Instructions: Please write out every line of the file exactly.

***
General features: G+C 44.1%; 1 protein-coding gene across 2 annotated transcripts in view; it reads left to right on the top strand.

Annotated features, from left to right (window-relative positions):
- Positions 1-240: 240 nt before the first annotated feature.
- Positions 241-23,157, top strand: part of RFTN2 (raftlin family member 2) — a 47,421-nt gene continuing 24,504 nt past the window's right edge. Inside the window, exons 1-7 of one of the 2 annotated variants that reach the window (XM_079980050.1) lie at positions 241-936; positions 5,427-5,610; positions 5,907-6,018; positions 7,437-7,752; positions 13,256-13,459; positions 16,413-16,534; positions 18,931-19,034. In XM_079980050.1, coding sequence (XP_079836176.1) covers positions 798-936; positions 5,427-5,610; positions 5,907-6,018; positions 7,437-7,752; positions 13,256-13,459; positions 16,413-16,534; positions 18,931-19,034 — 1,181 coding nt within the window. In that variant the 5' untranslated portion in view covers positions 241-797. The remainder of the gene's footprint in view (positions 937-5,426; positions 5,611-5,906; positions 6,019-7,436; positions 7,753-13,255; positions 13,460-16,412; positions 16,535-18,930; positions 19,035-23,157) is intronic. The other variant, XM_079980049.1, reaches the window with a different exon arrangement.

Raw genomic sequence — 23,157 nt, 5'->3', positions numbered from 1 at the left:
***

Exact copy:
General features: G+C 44.1%; 1 protein-coding gene across 2 annotated transcripts in view; it reads left to right on the top strand.

Annotated features, from left to right (window-relative positions):
- Positions 1-240: 240 nt before the first annotated feature.
- Positions 241-23,157, top strand: part of RFTN2 (raftlin family member 2) — a 47,421-nt gene continuing 24,504 nt past the window's right edge. Inside the window, exons 1-7 of one of the 2 annotated variants that reach the window (XM_079980050.1) lie at positions 241-936; positions 5,427-5,610; positions 5,907-6,018; positions 7,437-7,752; positions 13,256-13,459; positions 16,413-16,534; positions 18,931-19,034. In XM_079980050.1, coding sequence (XP_079836176.1) covers positions 798-936; positions 5,427-5,610; positions 5,907-6,018; positions 7,437-7,752; positions 13,256-13,459; positions 16,413-16,534; positions 18,931-19,034 — 1,181 coding nt within the window. In that variant the 5' untranslated portion in view covers positions 241-797. The remainder of the gene's footprint in view (positions 937-5,426; positions 5,611-5,906; positions 6,019-7,436; positions 7,753-13,255; positions 13,460-16,412; positions 16,535-18,930; positions 19,035-23,157) is intronic. The other variant, XM_079980049.1, reaches the window with a different exon arrangement.

Raw genomic sequence — 23,157 nt, 5'->3', positions numbered from 1 at the left: